Dictionary of Arguments

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Causes: whether something is a physical cause of something depends on the separation of two objects or processes that are to be identified as cause and effect, as well as the transmission of energy. Whether this relationship comes about is therefore contingent. From a linguistic point of view, the relationship between cause and effect is a necessary relation since the concept of the cause is applied only to something which has an effect. See also de re, de dicto, necessity, contingency, causality, effect.

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Annotation: The above characterizations of concepts are neither definitions nor exhausting presentations of problems related to them. Instead, they are intended to give a short introduction to the contributions below. – Lexicon of Arguments.

 
Author Item Summary Meta data
I 577ff
Causes/Dennett: E.g. two black boxes (causality): some authors: truth and falsity are semantic properties and as such completely abstract, so that they cannot create anything! - Here is the example:

I 577ff
E.g. 2 Black Boxes/Dennett: If you press the button "a" on box A, a red light goes on on box B. If you press button "b", a green light goes on. Apparently, the amber light never goes on. Inside box B there is a super computer. You will find that each step formed a clear causal chain without any secrets.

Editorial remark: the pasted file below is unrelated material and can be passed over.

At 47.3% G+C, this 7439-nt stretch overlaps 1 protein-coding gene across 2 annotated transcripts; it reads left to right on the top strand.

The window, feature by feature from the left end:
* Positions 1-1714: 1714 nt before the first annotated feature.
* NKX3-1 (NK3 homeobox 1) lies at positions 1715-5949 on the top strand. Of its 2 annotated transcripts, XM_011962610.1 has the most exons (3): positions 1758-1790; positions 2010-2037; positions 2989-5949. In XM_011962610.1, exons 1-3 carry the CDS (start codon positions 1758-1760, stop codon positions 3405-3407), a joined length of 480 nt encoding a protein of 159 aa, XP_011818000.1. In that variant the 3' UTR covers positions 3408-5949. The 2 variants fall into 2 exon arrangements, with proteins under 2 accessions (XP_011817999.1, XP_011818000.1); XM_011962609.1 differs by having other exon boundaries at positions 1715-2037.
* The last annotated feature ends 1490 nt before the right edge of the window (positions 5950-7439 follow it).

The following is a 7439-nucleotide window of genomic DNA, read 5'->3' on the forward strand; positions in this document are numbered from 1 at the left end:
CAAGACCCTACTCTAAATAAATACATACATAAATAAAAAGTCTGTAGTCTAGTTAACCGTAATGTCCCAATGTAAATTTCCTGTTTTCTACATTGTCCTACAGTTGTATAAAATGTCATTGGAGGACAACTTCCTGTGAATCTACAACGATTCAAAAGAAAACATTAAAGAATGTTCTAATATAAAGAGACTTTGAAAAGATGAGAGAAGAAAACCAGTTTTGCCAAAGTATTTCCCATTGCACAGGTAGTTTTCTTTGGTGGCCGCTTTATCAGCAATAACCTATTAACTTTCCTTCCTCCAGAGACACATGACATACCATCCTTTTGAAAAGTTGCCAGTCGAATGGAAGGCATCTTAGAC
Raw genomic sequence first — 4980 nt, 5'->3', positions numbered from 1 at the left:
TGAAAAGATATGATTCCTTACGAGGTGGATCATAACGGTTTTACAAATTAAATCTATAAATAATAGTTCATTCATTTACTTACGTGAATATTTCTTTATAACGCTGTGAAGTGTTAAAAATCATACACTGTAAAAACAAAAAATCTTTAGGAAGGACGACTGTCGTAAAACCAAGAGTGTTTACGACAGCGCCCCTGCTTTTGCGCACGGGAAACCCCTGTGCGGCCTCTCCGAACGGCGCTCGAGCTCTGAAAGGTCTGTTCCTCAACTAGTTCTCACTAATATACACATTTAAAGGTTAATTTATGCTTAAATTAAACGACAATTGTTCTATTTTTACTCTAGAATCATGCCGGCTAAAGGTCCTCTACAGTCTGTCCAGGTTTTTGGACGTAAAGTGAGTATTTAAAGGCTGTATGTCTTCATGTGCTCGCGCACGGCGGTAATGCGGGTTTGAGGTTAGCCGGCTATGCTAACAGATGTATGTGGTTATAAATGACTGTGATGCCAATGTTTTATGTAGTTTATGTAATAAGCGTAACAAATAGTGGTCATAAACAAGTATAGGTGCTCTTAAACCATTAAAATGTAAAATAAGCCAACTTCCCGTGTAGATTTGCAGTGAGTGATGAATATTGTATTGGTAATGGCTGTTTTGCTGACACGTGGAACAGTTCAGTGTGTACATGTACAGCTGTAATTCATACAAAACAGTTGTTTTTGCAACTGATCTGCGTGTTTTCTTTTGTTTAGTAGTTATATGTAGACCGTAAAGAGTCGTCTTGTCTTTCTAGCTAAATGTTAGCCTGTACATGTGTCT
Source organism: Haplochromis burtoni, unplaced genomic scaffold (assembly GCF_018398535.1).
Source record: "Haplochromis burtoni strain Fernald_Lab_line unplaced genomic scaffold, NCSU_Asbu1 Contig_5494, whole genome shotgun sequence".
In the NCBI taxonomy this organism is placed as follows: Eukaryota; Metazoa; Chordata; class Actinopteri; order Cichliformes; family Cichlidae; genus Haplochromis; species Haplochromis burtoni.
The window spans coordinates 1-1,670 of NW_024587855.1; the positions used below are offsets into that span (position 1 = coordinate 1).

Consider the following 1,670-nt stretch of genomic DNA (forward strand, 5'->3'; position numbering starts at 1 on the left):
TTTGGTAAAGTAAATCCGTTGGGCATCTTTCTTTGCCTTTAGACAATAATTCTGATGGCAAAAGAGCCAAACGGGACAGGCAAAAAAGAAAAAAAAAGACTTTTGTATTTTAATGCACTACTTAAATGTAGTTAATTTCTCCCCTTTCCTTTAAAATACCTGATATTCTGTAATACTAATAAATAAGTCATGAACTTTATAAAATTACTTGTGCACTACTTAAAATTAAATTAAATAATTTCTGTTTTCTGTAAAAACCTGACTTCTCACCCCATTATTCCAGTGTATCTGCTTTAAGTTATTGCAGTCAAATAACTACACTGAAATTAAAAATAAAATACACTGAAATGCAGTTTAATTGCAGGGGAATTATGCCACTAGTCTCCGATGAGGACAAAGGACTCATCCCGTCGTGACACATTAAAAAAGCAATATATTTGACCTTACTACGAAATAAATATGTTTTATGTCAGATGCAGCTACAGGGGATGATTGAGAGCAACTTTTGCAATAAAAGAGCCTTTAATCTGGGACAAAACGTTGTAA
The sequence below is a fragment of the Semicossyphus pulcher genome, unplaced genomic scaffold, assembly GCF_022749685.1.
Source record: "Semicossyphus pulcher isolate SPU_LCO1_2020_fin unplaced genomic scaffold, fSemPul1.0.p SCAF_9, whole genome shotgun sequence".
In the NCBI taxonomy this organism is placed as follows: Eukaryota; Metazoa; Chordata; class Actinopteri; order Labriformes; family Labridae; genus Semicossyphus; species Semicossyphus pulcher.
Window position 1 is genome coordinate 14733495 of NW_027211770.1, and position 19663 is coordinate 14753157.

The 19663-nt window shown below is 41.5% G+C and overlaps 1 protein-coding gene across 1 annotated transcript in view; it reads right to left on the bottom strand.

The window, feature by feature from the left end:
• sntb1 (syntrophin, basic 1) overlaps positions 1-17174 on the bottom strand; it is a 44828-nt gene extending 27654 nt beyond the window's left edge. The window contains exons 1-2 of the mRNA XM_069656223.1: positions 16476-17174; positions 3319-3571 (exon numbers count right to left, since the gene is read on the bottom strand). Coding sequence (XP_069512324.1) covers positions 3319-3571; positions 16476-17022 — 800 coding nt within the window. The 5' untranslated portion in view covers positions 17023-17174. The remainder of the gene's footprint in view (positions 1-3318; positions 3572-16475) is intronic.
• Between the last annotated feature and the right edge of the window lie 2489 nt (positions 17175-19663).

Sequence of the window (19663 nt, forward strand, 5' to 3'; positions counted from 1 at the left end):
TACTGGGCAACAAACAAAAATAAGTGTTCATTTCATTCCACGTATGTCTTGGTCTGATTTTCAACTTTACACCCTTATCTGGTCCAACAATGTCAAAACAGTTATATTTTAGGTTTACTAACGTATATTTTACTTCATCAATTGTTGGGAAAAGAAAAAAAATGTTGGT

What is puzzling, however, is that the computer always gives the same result, but does not pass through the same sequence of intermediate steps. The box checks the beliefs of the other one. If they are the same: red, if not, green. Incomprehensible (e.g. manipulated message): amber.
Declaration of the designers: It is an "expert system with trivial information" ("world experience").
The builders of the boxes insist, however, that there is no prospect to explore the causal rules with which the whole story started without using semantic concepts (or related to the mind).


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Explanation of symbols: Roman numerals indicate the source, arabic numerals indicate the page number. The corresponding books are indicated on the right hand side. ((s)…): Comment by the sender of the contribution.
The note [Author1]Vs[Author2] or [Author]Vs[term] is an addition from the Dictionary of Arguments. If a German edition is specified, the page numbers refer to this edition.

Dennett I
D. Dennett
Darwin’s Dangerous Idea, New York 1995
German Edition:
Darwins gefährliches Erbe Hamburg 1997

Dennett II
D. Dennett
Kinds of Minds, New York 1996
German Edition:
Spielarten des Geistes Gütersloh 1999

Dennett III
Daniel Dennett
"COG: Steps towards consciousness in robots"
In
Bewusstein, Thomas Metzinger, Paderborn/München/Wien/Zürich 1996

Dennett IV
Daniel Dennett
"Animal Consciousness. What Matters and Why?", in: D. C. Dennett, Brainchildren. Essays on Designing Minds, Cambridge/MA 1998, pp. 337-350
In
Der Geist der Tiere, D Perler/M. Wild, Frankfurt/M. 2005


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Ed. Martin Schulz, access date 2019-04-21
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